To be eligible for an RRSP deduction in a specific tax year, you must make contributions during that calendar year, or up to 60 days into the following year.

You can contribute to your RRSP up until December 31 of the year you turn 71. At that point, you have to convert your plan to a Registered Retirement Income Fund (RRIF), use the funds to buy an annuity or cash out your RRSP (not recommended).

Fortunately, RRSP contribution room is cumulative, which means any unused room from previous years is added to your current contribution room—also known as your carry-forward amount. The amount is shown on your Notice of Assessment.

If you plan to max out your RRSP, keep a close eye on your contribution room. When you go beyond the maximum, it is considered an over-contribution.

  • You can go up to $2,000 over the contribution limit without penalty. However, you have to withdraw these contributions before any new contributions can be applied.
  • The CRA will charge a 1% tax per month on excess contributions that exceed your RRSP deduction limit by more than $2,000.

If you have a company-sponsored registered pension plan (RPP) or deferred profit-sharing plan (DPSP), your RRSP contribution limit will be reduced by the total value of the pension credits you earned for the year. This amount is referred to as a pension adjustment (PA) and is reported on the T4 slip that you receive from your employer.

Taking money out of your RRSP may not be a good idea because of the taxes you’ll have to pay (see below). However, there are two exceptions:

  • If you are buying or building your first home, the Home Buyers’ Plan lets you withdraw up to $35,000. You have 15 years to pay back the amount you took out, starting the second year after you buy (or build) your home.
  • With the Lifelong Learning Plan, you can borrow up to $10,000 a year from your RRSP ($20,000 maximum over four years) to go back to school full-time. Again, there are rules about eligibility, and how and when you’ll need to pay back this money.

RRSP Taxes and Fees

How RRSPs are taxed, plus details on transfers and fees.

RRSPs offer tax advantages that can help you stretch your retirement savings. Here’s a quick look at how each of the following is taxed:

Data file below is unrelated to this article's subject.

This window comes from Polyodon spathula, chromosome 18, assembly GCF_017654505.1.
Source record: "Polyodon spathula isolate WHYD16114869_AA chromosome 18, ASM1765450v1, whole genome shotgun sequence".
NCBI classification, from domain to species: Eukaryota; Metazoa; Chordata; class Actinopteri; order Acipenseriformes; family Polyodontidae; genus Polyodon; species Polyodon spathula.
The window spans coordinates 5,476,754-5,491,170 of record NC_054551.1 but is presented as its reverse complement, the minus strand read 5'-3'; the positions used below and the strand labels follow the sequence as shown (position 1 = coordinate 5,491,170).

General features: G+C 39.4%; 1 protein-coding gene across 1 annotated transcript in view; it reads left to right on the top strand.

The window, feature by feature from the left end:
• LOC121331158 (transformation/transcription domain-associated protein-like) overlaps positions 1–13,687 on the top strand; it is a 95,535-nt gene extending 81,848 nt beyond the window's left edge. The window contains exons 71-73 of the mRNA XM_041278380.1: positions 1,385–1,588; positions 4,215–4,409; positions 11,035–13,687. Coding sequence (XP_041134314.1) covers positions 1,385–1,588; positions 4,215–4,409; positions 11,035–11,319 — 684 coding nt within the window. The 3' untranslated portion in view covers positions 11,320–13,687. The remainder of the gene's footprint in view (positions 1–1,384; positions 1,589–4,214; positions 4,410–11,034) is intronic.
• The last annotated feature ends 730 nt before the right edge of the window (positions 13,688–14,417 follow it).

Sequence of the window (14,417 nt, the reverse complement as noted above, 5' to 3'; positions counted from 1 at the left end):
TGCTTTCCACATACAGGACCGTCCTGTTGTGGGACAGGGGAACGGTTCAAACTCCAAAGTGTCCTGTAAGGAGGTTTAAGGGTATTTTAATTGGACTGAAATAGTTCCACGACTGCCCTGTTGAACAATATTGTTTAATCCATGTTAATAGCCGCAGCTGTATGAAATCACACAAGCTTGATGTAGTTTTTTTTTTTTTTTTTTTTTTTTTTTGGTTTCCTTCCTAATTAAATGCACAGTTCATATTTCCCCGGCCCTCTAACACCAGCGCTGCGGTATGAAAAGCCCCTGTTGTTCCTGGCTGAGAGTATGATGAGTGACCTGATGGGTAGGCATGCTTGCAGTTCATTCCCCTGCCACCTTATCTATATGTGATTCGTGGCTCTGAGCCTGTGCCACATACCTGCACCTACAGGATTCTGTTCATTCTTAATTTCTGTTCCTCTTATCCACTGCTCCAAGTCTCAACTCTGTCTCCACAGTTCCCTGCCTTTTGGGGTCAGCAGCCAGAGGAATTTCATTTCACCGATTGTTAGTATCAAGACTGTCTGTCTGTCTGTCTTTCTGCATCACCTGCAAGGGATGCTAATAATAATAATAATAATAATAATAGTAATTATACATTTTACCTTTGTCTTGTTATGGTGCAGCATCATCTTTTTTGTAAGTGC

• Contributions: You can deduct RRSP contributions on your tax return (up to your deduction limit), which lowers your taxable income in the year you make the contribution.
  • Investment growth: Investment income and capital gains within an RRSP are not taxed until you take the money out, giving your savings the chance to grow faster.
  • Withdrawals: They’re considered taxable income and withholding taxes may apply (we’ll share more about that below), unless you’re borrowing under the Home Buyers’ Plan or Lifelong Learning Plan.

If you withdraw money from your RRSP early, you will have to pay withholding taxes on the withdrawal—as much as 30%:

  • The financial institution where you hold your RRSP must deduct the withholding tax and send it to the government on your behalf.
  • You’ll also have to include the withdrawal as income on your tax return at the end of the year, which could raise your tax bill.
  • You will not be able to re-contribute the amount you withdrew in the future.
Important Information

We recommend talking to an advisor before taking money from your RRSP early.

You can transfer RRSPs between financial institutions at any time without paying taxes on them. You can also move some or all of your money between eligible investments within your RRSP.

Important Information

There’s no limit on how many RRSPs you can have—but the total contribution room of all your accounts is the same as if you only had one.

At RBC, we don’t charge any account-related fees for RRSPs, with one exception—there’s a service fee if you transfer your RRSP outside of RBC. This fee is $50 at RBC Royal Bank and $135 at RBC InvestEase and RBC Direct Investing. The fee could change, but we’ll let you know at least 30 days before the changes go into effect.

Looking for something else? See our RRSP FAQs.

*RRSP regulations are set out in the Federal Income Tax Act and are administered by the CRA.

Ready to Invest?

Open or contribute to an RRSP today!